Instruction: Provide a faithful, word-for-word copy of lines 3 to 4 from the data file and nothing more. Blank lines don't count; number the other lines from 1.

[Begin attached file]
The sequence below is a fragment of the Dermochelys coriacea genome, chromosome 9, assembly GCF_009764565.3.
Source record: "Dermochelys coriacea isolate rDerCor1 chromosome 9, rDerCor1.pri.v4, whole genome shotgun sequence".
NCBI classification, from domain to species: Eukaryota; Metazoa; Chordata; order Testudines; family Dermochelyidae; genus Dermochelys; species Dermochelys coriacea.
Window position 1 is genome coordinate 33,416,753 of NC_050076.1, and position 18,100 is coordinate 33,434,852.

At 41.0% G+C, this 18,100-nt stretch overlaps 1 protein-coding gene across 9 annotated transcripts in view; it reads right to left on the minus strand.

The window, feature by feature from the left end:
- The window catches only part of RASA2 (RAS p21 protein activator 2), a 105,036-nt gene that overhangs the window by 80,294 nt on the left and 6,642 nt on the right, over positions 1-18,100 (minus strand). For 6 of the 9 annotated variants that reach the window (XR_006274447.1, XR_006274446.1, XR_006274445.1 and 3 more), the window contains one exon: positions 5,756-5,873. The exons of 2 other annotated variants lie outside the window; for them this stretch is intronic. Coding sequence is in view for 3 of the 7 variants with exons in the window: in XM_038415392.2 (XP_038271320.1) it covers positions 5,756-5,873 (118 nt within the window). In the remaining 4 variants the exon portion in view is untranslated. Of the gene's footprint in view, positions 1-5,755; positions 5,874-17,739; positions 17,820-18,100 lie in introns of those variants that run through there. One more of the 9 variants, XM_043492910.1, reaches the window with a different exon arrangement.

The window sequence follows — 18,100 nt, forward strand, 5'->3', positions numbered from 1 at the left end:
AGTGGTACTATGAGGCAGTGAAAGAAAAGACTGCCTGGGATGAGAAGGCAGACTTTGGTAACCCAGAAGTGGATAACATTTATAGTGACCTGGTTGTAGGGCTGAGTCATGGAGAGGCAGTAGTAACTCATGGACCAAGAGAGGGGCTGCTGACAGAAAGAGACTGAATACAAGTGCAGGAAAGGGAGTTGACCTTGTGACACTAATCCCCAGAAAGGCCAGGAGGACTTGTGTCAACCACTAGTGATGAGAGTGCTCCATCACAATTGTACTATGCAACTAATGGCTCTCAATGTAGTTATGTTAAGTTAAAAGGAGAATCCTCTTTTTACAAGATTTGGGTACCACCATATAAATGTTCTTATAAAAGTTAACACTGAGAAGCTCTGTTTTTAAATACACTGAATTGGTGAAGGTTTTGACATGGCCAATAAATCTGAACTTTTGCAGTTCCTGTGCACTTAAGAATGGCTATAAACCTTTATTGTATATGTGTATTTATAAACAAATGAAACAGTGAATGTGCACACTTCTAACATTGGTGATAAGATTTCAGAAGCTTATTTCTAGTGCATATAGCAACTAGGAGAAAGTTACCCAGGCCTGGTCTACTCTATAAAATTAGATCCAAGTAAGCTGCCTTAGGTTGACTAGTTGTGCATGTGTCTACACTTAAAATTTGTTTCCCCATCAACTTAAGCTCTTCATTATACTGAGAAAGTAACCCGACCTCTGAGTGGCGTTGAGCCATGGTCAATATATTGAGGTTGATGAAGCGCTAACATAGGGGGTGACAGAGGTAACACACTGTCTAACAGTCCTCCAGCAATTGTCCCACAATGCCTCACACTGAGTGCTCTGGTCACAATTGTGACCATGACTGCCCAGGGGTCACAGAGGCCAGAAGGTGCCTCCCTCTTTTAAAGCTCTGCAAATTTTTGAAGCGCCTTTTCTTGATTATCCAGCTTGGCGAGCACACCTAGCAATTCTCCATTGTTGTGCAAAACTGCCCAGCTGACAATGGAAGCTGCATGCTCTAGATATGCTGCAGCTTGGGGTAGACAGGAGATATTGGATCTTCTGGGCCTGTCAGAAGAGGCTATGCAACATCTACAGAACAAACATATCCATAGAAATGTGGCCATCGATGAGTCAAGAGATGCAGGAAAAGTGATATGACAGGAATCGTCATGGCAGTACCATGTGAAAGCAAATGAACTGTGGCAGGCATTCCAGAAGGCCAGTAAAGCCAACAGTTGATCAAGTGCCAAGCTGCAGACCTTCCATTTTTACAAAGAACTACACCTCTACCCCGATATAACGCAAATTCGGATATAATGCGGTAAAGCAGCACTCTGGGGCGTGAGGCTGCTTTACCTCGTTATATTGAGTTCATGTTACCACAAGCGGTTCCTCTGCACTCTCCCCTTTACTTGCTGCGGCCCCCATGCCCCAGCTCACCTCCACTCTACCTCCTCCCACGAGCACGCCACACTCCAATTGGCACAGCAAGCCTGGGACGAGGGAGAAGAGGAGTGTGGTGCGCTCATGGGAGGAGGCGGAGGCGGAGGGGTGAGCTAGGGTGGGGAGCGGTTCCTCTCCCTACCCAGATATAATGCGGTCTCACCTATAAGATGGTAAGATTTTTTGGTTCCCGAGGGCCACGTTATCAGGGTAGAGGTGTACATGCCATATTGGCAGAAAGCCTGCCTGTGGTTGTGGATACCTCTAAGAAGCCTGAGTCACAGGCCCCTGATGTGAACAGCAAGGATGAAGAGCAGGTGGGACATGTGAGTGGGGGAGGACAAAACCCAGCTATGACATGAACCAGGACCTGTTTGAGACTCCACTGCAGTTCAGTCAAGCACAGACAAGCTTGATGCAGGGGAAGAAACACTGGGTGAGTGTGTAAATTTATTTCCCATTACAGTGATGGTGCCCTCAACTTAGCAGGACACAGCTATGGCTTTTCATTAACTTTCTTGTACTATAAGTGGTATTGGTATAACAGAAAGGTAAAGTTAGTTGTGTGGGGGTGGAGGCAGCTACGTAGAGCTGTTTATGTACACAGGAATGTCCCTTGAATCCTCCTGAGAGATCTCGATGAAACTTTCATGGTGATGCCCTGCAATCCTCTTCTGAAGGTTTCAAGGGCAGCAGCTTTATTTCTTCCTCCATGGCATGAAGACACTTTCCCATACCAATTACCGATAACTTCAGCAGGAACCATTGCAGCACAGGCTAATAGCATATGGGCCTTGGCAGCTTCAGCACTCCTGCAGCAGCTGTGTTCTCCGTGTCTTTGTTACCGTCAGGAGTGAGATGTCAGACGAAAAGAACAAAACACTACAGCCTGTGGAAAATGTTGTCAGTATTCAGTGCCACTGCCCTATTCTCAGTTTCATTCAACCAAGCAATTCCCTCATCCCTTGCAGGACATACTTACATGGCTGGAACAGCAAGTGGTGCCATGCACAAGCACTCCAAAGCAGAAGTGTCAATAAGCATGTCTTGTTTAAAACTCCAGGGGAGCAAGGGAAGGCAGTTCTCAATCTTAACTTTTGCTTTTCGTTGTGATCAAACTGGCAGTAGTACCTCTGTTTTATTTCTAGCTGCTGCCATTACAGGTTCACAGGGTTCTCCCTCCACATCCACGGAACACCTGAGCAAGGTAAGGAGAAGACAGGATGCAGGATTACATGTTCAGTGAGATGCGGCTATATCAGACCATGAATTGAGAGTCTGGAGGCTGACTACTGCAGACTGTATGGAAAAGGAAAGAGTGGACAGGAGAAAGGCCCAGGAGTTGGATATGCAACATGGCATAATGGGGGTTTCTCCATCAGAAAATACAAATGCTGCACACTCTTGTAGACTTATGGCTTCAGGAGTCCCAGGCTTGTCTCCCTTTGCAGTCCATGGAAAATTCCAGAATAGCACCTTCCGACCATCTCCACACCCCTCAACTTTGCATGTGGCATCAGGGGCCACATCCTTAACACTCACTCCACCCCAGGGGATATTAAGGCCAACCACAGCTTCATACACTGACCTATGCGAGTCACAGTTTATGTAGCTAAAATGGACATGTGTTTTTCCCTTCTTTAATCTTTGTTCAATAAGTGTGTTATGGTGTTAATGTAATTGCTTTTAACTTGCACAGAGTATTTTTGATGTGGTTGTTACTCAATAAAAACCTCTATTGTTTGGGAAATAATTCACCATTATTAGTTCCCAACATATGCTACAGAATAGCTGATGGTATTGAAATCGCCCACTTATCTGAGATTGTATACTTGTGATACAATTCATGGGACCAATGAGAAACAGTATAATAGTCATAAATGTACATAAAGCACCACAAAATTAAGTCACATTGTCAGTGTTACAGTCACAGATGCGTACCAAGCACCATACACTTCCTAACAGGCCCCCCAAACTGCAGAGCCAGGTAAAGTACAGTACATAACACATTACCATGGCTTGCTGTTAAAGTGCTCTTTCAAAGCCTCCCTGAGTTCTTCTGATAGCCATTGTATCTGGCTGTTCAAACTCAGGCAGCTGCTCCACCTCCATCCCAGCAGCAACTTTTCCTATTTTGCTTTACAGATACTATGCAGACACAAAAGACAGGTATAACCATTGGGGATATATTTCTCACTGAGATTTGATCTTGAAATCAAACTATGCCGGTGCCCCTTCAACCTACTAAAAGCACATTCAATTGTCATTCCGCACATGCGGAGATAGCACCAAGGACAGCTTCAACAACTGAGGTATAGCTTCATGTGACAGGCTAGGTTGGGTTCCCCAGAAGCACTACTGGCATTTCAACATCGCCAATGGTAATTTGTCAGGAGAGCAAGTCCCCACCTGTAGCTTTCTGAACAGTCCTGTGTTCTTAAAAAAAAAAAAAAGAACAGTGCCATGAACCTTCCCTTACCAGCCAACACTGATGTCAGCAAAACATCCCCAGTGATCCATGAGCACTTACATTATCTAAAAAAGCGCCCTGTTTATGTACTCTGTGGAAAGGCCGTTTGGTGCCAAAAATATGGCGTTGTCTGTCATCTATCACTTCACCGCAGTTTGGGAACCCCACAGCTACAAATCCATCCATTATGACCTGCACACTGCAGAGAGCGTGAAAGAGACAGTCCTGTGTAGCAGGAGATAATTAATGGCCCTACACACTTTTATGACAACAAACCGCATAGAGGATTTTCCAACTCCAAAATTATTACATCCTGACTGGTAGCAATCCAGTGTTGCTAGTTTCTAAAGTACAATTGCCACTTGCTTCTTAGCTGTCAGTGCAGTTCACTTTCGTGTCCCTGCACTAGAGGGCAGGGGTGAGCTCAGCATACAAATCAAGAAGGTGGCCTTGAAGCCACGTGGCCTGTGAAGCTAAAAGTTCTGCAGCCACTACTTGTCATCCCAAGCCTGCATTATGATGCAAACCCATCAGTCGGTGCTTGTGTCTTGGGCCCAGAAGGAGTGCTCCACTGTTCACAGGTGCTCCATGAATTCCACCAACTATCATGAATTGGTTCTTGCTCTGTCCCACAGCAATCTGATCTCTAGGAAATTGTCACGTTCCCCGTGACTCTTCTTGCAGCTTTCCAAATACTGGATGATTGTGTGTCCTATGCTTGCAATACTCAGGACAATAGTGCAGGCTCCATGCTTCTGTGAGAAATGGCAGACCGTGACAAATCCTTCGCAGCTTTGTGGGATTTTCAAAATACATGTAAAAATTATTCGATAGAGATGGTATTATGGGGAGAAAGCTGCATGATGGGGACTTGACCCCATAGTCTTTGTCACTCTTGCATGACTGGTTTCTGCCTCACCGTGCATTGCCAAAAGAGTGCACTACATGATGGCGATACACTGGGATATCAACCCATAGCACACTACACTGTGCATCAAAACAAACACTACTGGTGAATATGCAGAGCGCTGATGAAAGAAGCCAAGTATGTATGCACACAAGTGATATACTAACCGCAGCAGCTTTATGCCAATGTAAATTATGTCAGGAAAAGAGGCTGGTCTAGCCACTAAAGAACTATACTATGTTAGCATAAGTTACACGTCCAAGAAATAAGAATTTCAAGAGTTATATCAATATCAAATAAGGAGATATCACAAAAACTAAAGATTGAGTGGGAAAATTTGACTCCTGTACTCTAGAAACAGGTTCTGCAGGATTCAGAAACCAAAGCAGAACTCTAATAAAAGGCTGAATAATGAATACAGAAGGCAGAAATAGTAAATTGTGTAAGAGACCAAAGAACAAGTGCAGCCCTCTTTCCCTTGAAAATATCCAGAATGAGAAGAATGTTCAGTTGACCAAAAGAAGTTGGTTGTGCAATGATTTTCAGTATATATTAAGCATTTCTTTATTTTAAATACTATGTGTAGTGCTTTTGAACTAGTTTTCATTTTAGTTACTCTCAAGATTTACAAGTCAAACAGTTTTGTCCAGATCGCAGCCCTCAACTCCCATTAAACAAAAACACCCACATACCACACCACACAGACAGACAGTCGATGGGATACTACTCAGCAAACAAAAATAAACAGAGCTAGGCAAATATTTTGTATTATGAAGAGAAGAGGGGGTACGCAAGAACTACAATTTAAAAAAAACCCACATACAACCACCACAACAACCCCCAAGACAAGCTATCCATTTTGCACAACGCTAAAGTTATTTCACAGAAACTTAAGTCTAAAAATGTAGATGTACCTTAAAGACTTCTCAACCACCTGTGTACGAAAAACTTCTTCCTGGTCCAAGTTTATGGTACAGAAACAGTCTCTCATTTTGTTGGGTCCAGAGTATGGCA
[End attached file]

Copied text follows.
NCBI classification, from domain to species: Eukaryota; Metazoa; Chordata; order Testudines; family Dermochelyidae; genus Dermochelys; species Dermochelys coriacea.
Window position 1 is genome coordinate 33,416,753 of NC_050076.1, and position 18,100 is coordinate 33,434,852.